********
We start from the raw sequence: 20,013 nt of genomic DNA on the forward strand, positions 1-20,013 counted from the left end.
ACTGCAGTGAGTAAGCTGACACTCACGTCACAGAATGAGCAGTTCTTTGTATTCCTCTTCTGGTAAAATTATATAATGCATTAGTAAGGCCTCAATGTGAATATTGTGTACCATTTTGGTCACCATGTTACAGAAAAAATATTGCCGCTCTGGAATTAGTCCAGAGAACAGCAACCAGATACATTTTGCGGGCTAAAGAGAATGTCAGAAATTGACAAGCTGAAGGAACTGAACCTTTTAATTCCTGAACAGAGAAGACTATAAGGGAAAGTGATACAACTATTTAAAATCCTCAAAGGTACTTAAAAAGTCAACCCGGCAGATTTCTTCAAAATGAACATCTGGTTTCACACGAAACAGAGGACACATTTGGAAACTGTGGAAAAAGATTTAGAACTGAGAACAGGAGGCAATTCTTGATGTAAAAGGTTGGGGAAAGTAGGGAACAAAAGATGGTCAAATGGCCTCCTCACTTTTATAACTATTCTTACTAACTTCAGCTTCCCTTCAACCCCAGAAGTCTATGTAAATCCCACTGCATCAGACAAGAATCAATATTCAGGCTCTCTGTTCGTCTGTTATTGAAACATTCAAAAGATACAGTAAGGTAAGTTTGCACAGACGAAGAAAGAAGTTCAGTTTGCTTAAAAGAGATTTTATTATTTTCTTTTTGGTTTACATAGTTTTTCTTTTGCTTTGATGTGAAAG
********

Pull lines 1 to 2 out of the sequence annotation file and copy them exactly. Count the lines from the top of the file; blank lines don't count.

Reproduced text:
We start from the raw sequence: 20,013 nt of genomic DNA on the forward strand, positions 1-20,013 counted from the left end.
ACTGCAGTGAGTAAGCTGACACTCACGTCACAGAATGAGCAGTTCTTTGTATTCCTCTTCTGGTAAAATTATATAATGCATTAGTAAGGCCTCAATGTGAATATTGTGTACCATTTTGGTCACCATGTTACAGAAAAAATATTGCCGCTCTGGAATTAGTCCAGAGAACAGCAACCAGATACATTTTGCGGGCTAAAGAGAATGTCAGAAATTGACAAGCTGAAGGAACTGAACCTTTTAATTCCTGAACAGAGAAGACTATAAGGGAAAGTGATACAACTATTTAAAATCCTCAAAGGTACTTAAAAAGTCAACCCGGCAGATTTCTTCAAAATGAACATCTGGTTTCACACGAAACAGAGGACACATTTGGAAACTGTGGAAAAAGATTTAGAACTGAGAACAGGAGGCAATTCTTGATGTAAAAGGTTGGGGAAAGTAGGGAACAAAAGATGGTCAAATGGCCTCCTCACTTTTATAACTATTCTTACTAACTTCAGCTTCCCTTCAACCCCAGAAGTCTATGTAAATCCCACTGCATCAGACAAGAATCAATATTCAGGCTCTCTGTTCGTCTGTTATTGAAACATTCAAAAGATACAGTAAGGTAAGTTTGCACAGACGAAGAAAGAAGTTCAGTTTGCTTAAAAGAGATTTTATTATTTTCTTTTTGGTTTACATAGTTTTTCTTTTGCTTTGATGTGAAAG